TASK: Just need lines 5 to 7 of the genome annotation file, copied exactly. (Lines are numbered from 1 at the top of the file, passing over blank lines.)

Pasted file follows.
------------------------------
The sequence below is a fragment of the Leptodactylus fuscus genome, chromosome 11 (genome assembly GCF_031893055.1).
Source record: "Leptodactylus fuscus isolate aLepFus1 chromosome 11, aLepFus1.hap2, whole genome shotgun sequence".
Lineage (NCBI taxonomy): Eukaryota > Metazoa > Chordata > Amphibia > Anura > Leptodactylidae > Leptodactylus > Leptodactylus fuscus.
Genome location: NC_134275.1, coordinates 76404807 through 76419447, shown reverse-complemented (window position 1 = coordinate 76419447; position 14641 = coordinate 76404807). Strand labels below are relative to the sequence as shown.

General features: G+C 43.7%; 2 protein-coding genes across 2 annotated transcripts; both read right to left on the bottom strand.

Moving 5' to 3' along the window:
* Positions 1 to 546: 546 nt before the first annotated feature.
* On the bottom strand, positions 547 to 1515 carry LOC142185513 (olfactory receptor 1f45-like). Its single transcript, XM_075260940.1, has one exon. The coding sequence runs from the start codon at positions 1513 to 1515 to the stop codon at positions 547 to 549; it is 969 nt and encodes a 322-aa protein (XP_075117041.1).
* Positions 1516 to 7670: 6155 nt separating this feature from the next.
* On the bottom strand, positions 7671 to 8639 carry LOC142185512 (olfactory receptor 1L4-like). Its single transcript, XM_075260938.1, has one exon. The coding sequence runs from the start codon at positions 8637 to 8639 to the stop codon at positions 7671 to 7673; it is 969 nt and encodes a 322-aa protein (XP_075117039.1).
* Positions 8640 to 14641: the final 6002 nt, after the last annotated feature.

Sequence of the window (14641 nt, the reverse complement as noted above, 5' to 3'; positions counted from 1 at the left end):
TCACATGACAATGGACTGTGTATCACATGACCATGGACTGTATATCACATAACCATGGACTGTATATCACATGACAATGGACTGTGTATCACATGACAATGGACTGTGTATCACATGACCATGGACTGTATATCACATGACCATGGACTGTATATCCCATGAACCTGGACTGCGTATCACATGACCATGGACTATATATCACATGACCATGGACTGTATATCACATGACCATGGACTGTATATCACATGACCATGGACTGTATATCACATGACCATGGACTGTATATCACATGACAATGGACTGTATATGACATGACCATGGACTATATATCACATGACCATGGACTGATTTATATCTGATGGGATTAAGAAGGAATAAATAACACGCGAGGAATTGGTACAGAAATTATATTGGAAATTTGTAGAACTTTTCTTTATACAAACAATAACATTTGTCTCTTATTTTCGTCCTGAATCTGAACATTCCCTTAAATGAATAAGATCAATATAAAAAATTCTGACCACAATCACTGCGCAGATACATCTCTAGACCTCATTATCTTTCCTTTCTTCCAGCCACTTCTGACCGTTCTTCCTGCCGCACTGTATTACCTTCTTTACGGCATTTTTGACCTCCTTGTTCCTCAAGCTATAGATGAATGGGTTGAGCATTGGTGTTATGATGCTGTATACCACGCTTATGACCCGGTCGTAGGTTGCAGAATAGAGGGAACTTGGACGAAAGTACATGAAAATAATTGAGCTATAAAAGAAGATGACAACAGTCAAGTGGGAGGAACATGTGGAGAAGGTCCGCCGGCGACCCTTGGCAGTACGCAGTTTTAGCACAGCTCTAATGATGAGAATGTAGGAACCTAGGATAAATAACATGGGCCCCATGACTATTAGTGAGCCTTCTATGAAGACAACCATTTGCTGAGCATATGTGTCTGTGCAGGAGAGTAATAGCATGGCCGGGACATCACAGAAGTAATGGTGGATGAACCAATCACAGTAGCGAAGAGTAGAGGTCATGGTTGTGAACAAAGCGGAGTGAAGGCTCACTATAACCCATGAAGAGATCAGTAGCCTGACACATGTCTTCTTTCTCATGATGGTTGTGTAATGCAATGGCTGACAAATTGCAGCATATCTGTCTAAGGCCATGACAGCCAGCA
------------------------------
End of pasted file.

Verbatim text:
General features: G+C 43.7%; 2 protein-coding genes across 2 annotated transcripts; both read right to left on the bottom strand.

Moving 5' to 3' along the window:
* Positions 1 to 546: 546 nt before the first annotated feature.